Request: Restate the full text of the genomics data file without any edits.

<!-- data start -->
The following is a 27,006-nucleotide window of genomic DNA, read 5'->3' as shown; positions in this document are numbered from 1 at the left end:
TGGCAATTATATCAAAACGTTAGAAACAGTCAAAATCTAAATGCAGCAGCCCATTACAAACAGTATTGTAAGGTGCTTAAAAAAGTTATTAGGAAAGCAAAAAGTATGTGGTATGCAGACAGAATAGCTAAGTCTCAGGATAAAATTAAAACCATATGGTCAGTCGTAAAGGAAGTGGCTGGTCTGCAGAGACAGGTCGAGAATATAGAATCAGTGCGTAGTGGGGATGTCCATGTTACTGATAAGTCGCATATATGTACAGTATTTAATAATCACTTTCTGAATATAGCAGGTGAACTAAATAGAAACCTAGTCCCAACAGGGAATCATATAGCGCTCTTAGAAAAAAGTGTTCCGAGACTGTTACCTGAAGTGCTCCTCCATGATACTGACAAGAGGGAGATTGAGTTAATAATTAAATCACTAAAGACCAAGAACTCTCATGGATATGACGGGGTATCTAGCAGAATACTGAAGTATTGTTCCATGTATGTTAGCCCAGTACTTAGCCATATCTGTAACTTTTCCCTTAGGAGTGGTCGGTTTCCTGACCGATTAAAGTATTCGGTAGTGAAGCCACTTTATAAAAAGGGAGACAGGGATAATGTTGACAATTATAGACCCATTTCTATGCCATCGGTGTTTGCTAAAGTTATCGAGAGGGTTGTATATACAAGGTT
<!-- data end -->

The following is a 27,006-nucleotide window of genomic DNA, read 5'->3' as shown; positions in this document are numbered from 1 at the left end:
TGGCAATTATATCAAAACGTTAGAAACAGTCAAAATCTAAATGCAGCAGCCCATTACAAACAGTATTGTAAGGTGCTTAAAAAAGTTATTAGGAAAGCAAAAAGTATGTGGTATGCAGACAGAATAGCTAAGTCTCAGGATAAAATTAAAACCATATGGTCAGTCGTAAAGGAAGTGGCTGGTCTGCAGAGACAGGTCGAGAATATAGAATCAGTGCGTAGTGGGGATGTCCATGTTACTGATAAGTCGCATATATGTACAGTATTTAATAATCACTTTCTGAATATAGCAGGTGAACTAAATAGAAACCTAGTCCCAACAGGGAATCATATAGCGCTCTTAGAAAAAAGTGTTCCGAGACTGTTACCTGAAGTGCTCCTCCATGATACTGACAAGAGGGAGATTGAGTTAATAATTAAATCACTAAAGACCAAGAACTCTCATGGATATGACGGGGTATCTAGCAGAATACTGAAGTATTGTTCCATGTATGTTAGCCCAGTACTTAGCCATATCTGTAACTTTTCCCTTAGGAGTGGTCGGTTTCCTGACCGATTAAAGTATTCGGTAGTGAAGCCACTTTATAAAAAGGGAGACAGGGATAATGTTGACAATTATAGACCCATTTCTATGCCATCGGTGTTTGCTAAAGTTATCGAGAGGGTTGTATATACAAGGTT